When is Being Polite Not Being a Friend?

Do you have one of “those” friends? You know…the type that are really nice and fun to be with, but have no recognition of their terrible breath, or smelly clothing, or that their house stinks from dog pee? Or some other socially unacceptable aspect of their person that they are so used to that they never notice it, but everyone else does? And, because we like them and don’t want to hurt their feelings, we have learned to ignore it, ourselves?

Are we really doing them a favor? Are we being polite at the expense of being a good friend and telling them, lovingly and softly, that they have this “problem” they really need to attend to? I would say, “No!”- if we really like someone who does something (or doesn’t do something) that is affecting their ability to be more acceptable in society (in general), we owe it to them to point it out. Even if it means they may be distressed or embarrassed. In the case of socially unacceptable dress or hygiene, ignorance is NOT bliss. In certain cases, we may be hurting their feelings a little but we may also be saving their life: bad breath can be an indication of gum disease which can cause all sorts of health problems, and failing to shower may cause skin lesions that can lead to infections, and…well, you get the point. We may be doing them more of a favor by being honest with them about their personal hygiene than we are by being afraid to tell them.

As important as personal hygiene is, what about one’s spiritual hygiene? We know people, all of us do, that are socially clean but spiritually filthy. Don’t we owe it to them to help them “clean up” their act, too? Of course we do, but you will find (I am willing to bet) that your spiritually dirty friends would rather you told them they stink and need a shower than that they are sinning and setting themselves up for eternal damnation. They would rather be told they have bad breath and ring around the collar than be told about Yeshua’s sacrifice and how it can save their soul.

So, nu? What do we do? I say we try to help them, no matter what, but we do it intelligently. We need to, first and foremost, not say anything until we provide an example of what we are talking about. People do not accept “Do as I say, not as I do” under normal conditions, so with something as difficult as spiritual issues, they absolutely need to see you practicing what you preach before you can address their lack of repentance. As Yeshua tells us in Matthew 7:5, we must first remove the log from our own eye before we tell our brother about the splinter in his eye.

This doesn’t mean we can’t or shouldn’t say anything until we are perfect- that just isn’t going to happen. What we do is live our own life as best as we can to remain obedient to God’s commandments (i.e., Torah- you won’t find anything new or different from Torah anywhere in the New Covenant writings, since that is all that Yeshua and His Disciples taught), and when we screw up make sure that we admit it, ask forgiveness and do better. This is the example I believe is best to show a non-Believer: we are still human, we still make mistakes, and we aren’t expected to stop having fun, making jokes (they just have to be more acceptable in mixed company, that’s all) or living our lives as we want to. The only real difference being that now we want to live our lives in obedience to God instead of obedience to sin, which means we care about how we live our life, we care about others, we care about doing what is right (even when everyone else seems to be doing wrong) and we are repentant when we mess up. It is a life-long commitment to being better tomorrow than we are today. Both spiritually and socially.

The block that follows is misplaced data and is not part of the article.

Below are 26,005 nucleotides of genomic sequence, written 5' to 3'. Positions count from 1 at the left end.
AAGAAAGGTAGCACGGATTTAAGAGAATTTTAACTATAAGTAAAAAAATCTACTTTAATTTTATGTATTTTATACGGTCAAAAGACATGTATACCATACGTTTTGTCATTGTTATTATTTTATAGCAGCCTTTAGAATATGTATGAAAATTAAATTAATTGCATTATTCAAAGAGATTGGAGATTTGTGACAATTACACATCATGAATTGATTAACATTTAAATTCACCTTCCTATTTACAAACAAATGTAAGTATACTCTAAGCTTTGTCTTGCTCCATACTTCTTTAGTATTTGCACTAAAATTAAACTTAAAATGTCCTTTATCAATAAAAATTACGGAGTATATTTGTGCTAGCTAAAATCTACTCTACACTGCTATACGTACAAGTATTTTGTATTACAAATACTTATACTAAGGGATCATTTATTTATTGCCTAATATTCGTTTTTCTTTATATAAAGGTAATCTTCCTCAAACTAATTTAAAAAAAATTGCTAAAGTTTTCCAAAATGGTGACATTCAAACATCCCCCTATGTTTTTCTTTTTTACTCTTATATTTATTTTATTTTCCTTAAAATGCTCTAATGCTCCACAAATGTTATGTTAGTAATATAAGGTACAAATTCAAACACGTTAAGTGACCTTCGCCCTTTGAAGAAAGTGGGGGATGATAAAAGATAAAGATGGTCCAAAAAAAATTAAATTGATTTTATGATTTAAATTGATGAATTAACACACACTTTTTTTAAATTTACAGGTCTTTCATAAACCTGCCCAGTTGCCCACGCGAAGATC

Being “holy” means to be separated from the rest. The Supreme Court said that being separate cannot be equal (Brown v. the Board of Education of Topeka-1954), and they were right, but separate doesn’t mean better. We need to separate ourselves just from those things that are not godly. We can still be with the same friends, but we don’t have to partake in things they do which we shouldn’t now; we can still be with family, but we don’t have to partake in events that aren’t spiritually correct (like going to the horse races, for instance); we can still go out on a date, but we won’t stay the night, even if asked.  This is what I think is important when telling friends and family about God and their salvation: they are afraid of what they will lose, and we need to tell and show that they don’t really lose anything except what they didn’t need, in the first place.

Don’t worry so much about hurting someone’s feelings when you know they are ignorant of the bad impression they are leaving on others. And don’t be afraid to tell them, as well as show them, the advantages of accepting Yeshua and committing to being holy.

Being holy is harder than being with the rest of the world, but it really does feel better.

Parashah Vayyakhel (and he assembled) Exodus 35 – 38:20